Our Royal Caribbean Western Mediterranean cruise took us to the country of Egypt for a day, and we decided to make the most of it. Our ship docked at 6:30am in Alexandria, an ancient port city remade in recent history. With our limited time available, we decided to make the 2 ½ bus journey into Cairo to see the ancient wonders of the Giza Plateau. We met our bus and departed at 7:10am with a wonderful guide, an Egyptian named Mohamed Mandour, an inherited owner of a family Mango Orchard business with a worldly appreciation, a fine sense of humor, and a classical Egyptian lack of shyness in giving you his opinion on any topic you might inquire about. The route south from the harbor took us progressively on causeways through the Nile delta, past refineries, through grape-palm-mango-strawberry farms, into new, desert, housing developments, and finally into the city.
The cones are pigeon houses. Note the sand – it is everywhere.
After reaching Giza on the west bank of the Nile, (Cairo city center occupies the east bank), one could not miss the Great Pyramid of Cheops rising above the skyline, viewable from almost anywhere in town. The Pharaohs would build their early monuments up outside of the fertile Nile River valley where floods were common, onto the higher ground at the edges of the great desert. Today, the city of greater Cairo, designed to support about 5 million people, is home to nearly 20 million individuals, and has pushed its expansion far into the desert – almost to the foot of the pyramids.
We went to a nearby Overlook on the Western Plateau, where Cheops and its sister-pyramids could be viewed, and where local vendors can be engaged for trinkets or a camel ride. The locals have a classic “tourist fleecing” business plan that gets you engaged for little-to-nothing, and then forces you to pay to disengage. An example of this is demonstrated by the local camel owners who will allow you onto their camel for $5-$10, but will then take you on a trek away from the Overlook, and charge you $20-$50 to bring you back or allow the camel to kneel to let you off. Even the government security guards will encourage you to cross the “no admittance” security ropes that surround the pyramids, only to subsequently demand payment to keep them from arresting you for the violation. It is the entrepreneurial system at work with a large posting of “Buyer Beware”.
From the Overlook, we went back to the foot of the Pyramid of Chephren where we walked among the 4500 year-old ruins of adjoining temples and courtyards and went inside the display of the recovered “Pharaoh’s Boat”.
(A 43-meter cypress wood boat, buried for the pharaoh’s trip in the afterlife). From the Pyramids, it’s a short walk downhill to the Sphinx, the famous half-man/half-lion monument whose nose was shot-off for soldiers’ amusement during the World War. It is carved from a single, huge piece of limestone, and the bottom-half, which had been buried for centuries in the sand, is in remarkably good shape.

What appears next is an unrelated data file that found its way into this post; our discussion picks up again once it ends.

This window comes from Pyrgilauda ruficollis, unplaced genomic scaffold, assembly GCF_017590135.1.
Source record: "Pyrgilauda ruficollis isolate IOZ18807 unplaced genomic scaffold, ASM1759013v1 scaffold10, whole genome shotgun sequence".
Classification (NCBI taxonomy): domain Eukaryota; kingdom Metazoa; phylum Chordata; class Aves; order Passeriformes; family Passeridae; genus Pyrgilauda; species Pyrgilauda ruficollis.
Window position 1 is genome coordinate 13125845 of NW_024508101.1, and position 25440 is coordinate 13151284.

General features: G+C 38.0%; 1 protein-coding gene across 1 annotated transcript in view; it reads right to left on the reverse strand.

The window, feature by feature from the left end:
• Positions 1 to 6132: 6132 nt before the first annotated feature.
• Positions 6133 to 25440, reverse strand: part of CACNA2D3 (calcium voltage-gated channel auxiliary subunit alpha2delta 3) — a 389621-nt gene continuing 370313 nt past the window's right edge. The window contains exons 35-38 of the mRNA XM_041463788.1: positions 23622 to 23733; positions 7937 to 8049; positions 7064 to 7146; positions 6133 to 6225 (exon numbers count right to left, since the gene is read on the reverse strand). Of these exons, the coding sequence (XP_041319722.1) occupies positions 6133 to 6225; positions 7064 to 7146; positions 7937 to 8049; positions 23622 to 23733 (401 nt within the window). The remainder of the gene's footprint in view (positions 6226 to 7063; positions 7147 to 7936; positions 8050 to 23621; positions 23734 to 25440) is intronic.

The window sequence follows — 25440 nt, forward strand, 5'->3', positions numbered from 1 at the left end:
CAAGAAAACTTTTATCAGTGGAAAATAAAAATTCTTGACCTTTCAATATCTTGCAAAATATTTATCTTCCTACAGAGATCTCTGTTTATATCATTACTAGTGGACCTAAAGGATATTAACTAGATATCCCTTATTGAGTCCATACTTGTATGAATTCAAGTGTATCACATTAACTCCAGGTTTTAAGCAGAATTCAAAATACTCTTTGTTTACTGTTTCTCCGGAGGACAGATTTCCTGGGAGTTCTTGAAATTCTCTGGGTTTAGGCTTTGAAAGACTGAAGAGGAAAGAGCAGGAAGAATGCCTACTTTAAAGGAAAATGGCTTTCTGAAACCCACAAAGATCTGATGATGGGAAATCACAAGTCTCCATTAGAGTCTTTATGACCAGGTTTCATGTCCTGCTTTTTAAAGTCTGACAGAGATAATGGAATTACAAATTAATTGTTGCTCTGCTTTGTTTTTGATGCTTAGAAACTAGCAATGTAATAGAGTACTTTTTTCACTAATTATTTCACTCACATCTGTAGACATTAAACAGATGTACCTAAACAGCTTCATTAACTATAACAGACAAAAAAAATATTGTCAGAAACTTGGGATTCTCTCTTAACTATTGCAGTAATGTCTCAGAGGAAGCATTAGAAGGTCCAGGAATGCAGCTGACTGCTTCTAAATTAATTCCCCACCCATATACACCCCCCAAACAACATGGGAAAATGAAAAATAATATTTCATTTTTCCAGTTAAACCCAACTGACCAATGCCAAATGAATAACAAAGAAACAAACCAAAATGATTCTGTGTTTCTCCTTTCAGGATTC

After leaving the pyramids of the Giza Plateau, we traveled into town for lunch at a hotel/resort called the Mena House.
The Mena House was founded in 1869 as the Egyptian Royal Family’s Hunting Lodge. It is ornate and lavish, and the staff met us with an amusing musical welcome of European & American National anthems played on an unlikely assortment of musical instruments, including bagpipes, trombone, ukulele and violin.
Lunch was an elegant buffet of typical Egyptian fare, and the desert table presented options we had never before tasted.
When lunch was over, we traveled southward to Memphis, Egypt’s first capital, to an open air museum at the ruins of the temple of Ptah that houses the Alabaster Sphinx and the recovered Statue of Ramses, along with an impressive collection of sarcophaguses, carvings, busts and artifacts.
All around this particular area are locals with houses and dirt floors, who dig in secrecy at night under their dwellings. They do this to recover artifacts which they sell on the illegal, antiquities market. The government has tried to move them out, but with little success. When they have exhausted investigating their dwelling’s footprint, they move their house to more opportunistic ground. And so, the dismantling of the country’s physical heritage continues. Today, over 4000 years of Egyptian history are spread among the world’s museums, and a substantial part of the rest is hidden from view in private, illegal collections, assembled over hundreds’ of years.
From here, we traveled to Sakkara, the location of the oldest ancient cemetery in the world, where is located the world’s first monumental stone building, the Step Pyramid of King Zoser and a complex of Mastabas, (funeral chambers), built nearby, (~4700 years old). We took time to enter one of the best preserved Mastabas’, where the hand carved and brilliantly colored paneled 33 rooms are relatively intact depicting scenes of everyday life in the Nile Valley. We then traveled to the entrance to the courtyard and the excavation of the Step Pyramid, wandering among the unearthed columns and ruins of the surrounding temples and vaults.
From here, we concluded our trip with a visit to the Papyrus Institute where the creation of papyrus “paper” from the natural papyrus reed was demonstrated. The Institute also houses some beautiful painted papyrus scenes which can be purchased, along with an attached jewelry and souvenir shop. It is here that one can get a customized “khartoush”, one’s name in hieroglyphics represented on a piece of jewelry that captures and protects the spirit, (I got a set of silver cufflinks, and Julie got a silver bracelet).
As the sun began to set, we headed back for the 2 ½ hour trip back to the Port of Alexandria, arriving at the Ship at nearly 9:00pm – a long but wondrous day!